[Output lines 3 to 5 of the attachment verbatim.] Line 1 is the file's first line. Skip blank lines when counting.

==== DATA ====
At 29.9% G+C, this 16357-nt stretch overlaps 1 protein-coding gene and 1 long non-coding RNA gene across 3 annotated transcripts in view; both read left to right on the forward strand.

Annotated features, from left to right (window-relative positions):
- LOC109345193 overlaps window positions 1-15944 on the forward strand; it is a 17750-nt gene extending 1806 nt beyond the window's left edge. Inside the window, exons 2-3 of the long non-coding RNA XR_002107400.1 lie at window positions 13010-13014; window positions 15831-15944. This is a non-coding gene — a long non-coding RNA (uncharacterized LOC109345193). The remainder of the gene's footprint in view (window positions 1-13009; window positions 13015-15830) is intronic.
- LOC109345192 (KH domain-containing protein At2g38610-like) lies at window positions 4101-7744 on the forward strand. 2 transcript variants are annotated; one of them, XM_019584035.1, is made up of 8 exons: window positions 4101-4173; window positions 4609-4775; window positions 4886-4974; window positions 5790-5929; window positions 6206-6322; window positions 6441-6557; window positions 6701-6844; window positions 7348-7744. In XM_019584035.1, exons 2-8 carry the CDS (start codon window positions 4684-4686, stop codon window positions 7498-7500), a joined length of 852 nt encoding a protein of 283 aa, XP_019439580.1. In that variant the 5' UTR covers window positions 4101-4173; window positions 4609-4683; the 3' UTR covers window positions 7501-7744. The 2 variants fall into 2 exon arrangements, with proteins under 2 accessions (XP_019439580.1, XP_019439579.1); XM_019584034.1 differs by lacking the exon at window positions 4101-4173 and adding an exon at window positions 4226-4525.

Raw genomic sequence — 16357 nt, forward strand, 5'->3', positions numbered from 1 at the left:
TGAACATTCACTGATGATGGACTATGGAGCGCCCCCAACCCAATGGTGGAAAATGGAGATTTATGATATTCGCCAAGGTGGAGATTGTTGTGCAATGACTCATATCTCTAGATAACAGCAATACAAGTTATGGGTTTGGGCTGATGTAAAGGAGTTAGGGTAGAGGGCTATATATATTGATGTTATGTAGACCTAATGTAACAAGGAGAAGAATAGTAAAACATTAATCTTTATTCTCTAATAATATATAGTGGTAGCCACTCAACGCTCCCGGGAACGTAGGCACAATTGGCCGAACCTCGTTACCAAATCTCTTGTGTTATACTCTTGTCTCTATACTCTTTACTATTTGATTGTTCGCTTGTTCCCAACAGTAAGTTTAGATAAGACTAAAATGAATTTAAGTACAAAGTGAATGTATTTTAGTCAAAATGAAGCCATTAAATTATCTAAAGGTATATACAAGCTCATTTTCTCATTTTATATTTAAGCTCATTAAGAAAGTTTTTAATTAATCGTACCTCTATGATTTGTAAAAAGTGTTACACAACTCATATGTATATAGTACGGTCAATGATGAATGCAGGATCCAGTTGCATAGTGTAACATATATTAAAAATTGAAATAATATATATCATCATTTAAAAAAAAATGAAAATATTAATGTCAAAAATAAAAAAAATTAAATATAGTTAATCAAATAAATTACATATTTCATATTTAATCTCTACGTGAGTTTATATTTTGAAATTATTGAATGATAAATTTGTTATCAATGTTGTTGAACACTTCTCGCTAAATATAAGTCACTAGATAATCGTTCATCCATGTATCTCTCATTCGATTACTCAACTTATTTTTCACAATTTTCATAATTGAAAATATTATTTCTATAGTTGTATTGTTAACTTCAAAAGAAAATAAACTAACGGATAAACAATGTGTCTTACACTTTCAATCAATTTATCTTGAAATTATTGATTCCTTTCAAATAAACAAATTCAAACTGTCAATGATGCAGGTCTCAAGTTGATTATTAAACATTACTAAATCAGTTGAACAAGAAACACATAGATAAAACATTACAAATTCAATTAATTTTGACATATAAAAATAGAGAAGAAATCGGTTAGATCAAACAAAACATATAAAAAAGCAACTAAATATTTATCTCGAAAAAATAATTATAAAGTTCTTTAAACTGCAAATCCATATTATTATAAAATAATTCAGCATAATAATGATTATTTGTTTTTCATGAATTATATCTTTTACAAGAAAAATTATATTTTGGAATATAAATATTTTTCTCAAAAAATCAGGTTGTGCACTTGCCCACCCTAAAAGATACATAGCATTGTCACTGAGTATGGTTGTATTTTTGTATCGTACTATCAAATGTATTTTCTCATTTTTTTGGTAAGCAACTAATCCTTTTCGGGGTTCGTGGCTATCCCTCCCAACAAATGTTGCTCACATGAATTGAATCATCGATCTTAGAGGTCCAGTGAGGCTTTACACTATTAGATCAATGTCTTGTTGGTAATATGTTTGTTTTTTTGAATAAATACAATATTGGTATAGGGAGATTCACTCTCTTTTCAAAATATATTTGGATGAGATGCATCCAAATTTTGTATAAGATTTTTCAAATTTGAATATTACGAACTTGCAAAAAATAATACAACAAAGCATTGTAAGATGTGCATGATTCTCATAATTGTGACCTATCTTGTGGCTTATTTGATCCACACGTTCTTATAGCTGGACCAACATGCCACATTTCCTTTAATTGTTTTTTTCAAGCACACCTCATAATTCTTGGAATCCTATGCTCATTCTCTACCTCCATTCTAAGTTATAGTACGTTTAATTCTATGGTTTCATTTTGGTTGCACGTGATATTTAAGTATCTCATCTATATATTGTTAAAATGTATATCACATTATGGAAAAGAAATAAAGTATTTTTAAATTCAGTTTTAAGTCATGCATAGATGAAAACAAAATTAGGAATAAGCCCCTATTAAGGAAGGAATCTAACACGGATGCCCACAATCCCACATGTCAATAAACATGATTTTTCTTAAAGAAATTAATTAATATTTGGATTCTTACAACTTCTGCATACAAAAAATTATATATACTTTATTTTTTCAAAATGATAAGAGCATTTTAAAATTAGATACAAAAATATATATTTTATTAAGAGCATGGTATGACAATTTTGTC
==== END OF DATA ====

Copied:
- LOC109345193 overlaps window positions 1-15944 on the forward strand; it is a 17750-nt gene extending 1806 nt beyond the window's left edge. Inside the window, exons 2-3 of the long non-coding RNA XR_002107400.1 lie at window positions 13010-13014; window positions 15831-15944. This is a non-coding gene — a long non-coding RNA (uncharacterized LOC109345193). The remainder of the gene's footprint in view (window positions 1-13009; window positions 13015-15830) is intronic.
- LOC109345192 (KH domain-containing protein At2g38610-like) lies at window positions 4101-7744 on the forward strand. 2 transcript variants are annotated; one of them, XM_019584035.1, is made up of 8 exons: window positions 4101-4173; window positions 4609-4775; window positions 4886-4974; window positions 5790-5929; window positions 6206-6322; window positions 6441-6557; window positions 6701-6844; window positions 7348-7744. In XM_019584035.1, exons 2-8 carry the CDS (start codon window positions 4684-4686, stop codon window positions 7498-7500), a joined length of 852 nt encoding a protein of 283 aa, XP_019439580.1. In that variant the 5' UTR covers window positions 4101-4173; window positions 4609-4683; the 3' UTR covers window positions 7501-7744. The 2 variants fall into 2 exon arrangements, with proteins under 2 accessions (XP_019439580.1, XP_019439579.1); XM_019584034.1 differs by lacking the exon at window positions 4101-4173 and adding an exon at window positions 4226-4525.

Raw genomic sequence — 16357 nt, forward strand, 5'->3', positions numbered from 1 at the left: